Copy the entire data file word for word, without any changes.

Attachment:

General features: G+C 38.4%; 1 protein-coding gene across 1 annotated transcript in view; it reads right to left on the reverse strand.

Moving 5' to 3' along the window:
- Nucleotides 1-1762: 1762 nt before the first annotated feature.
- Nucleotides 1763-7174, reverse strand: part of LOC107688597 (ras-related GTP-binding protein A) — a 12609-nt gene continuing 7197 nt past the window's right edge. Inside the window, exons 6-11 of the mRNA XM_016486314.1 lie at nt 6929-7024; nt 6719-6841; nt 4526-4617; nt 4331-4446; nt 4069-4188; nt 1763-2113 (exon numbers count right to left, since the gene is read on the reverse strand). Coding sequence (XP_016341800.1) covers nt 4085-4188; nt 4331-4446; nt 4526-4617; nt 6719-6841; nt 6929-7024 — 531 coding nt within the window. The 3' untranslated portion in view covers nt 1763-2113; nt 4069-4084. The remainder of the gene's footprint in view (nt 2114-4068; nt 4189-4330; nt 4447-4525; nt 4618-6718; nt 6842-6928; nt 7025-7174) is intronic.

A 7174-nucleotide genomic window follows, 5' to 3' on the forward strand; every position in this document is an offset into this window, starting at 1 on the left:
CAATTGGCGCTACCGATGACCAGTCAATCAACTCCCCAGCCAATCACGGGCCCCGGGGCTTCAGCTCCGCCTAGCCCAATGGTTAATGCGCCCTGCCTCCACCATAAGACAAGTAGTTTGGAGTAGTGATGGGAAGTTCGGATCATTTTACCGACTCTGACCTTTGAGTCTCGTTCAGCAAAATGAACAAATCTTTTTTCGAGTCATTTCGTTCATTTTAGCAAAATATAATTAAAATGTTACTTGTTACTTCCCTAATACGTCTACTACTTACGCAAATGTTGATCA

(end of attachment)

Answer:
General features: G+C 38.4%; 1 protein-coding gene across 1 annotated transcript in view; it reads right to left on the reverse strand.

Moving 5' to 3' along the window:
- Nucleotides 1-1762: 1762 nt before the first annotated feature.
- Nucleotides 1763-7174, reverse strand: part of LOC107688597 (ras-related GTP-binding protein A) — a 12609-nt gene continuing 7197 nt past the window's right edge. Inside the window, exons 6-11 of the mRNA XM_016486314.1 lie at nt 6929-7024; nt 6719-6841; nt 4526-4617; nt 4331-4446; nt 4069-4188; nt 1763-2113 (exon numbers count right to left, since the gene is read on the reverse strand). Coding sequence (XP_016341800.1) covers nt 4085-4188; nt 4331-4446; nt 4526-4617; nt 6719-6841; nt 6929-7024 — 531 coding nt within the window. The 3' untranslated portion in view covers nt 1763-2113; nt 4069-4084. The remainder of the gene's footprint in view (nt 2114-4068; nt 4189-4330; nt 4447-4525; nt 4618-6718; nt 6842-6928; nt 7025-7174) is intronic.

A 7174-nucleotide genomic window follows, 5' to 3' on the forward strand; every position in this document is an offset into this window, starting at 1 on the left:
CAATTGGCGCTACCGATGACCAGTCAATCAACTCCCCAGCCAATCACGGGCCCCGGGGCTTCAGCTCCGCCTAGCCCAATGGTTAATGCGCCCTGCCTCCACCATAAGACAAGTAGTTTGGAGTAGTGATGGGAAGTTCGGATCATTTTACCGACTCTGACCTTTGAGTCTCGTTCAGCAAAATGAACAAATCTTTTTTCGAGTCATTTCGTTCATTTTAGCAAAATATAATTAAAATGTTACTTGTTACTTCCCTAATACGTCTACTACTTACGCAAATGTTGATCA